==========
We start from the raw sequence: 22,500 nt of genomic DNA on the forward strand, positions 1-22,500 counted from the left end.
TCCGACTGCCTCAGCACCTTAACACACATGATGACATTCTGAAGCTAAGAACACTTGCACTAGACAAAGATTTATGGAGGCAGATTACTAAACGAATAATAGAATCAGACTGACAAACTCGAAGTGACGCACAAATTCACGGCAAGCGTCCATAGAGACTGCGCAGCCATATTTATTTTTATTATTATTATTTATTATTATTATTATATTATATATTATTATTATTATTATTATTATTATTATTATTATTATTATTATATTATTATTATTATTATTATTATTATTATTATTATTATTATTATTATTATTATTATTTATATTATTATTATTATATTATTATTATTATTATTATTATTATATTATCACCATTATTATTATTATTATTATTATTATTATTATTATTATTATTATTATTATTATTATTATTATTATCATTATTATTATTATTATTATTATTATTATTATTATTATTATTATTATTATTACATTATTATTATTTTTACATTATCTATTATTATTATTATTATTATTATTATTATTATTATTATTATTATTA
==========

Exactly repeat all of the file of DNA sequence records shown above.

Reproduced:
We start from the raw sequence: 22,500 nt of genomic DNA on the forward strand, positions 1-22,500 counted from the left end.
TCCGACTGCCTCAGCACCTTAACACACATGATGACATTCTGAAGCTAAGAACACTTGCACTAGACAAAGATTTATGGAGGCAGATTACTAAACGAATAATAGAATCAGACTGACAAACTCGAAGTGACGCACAAATTCACGGCAAGCGTCCATAGAGACTGCGCAGCCATATTTATTTTTATTATTATTATTTATTATTATTATTATATTATATATTATTATTATTATTATTATTATTATTATTATTATTATTATTATATTATTATTATTATTATTATTATTATTATTATTATTATTATTATTATTATTATTATTTATATTATTATTATTATATTATTATTATTATTATTATTATTATATTATCACCATTATTATTATTATTATTATTATTATTATTATTATTATTATTATTATTATTATTATTATTATTATCATTATTATTATTATTATTATTATTATTATTATTATTATTATTATTATTATTACATTATTATTATTTTTACATTATCTATTATTATTATTATTATTATTATTATTATTATTATTATTATTATTA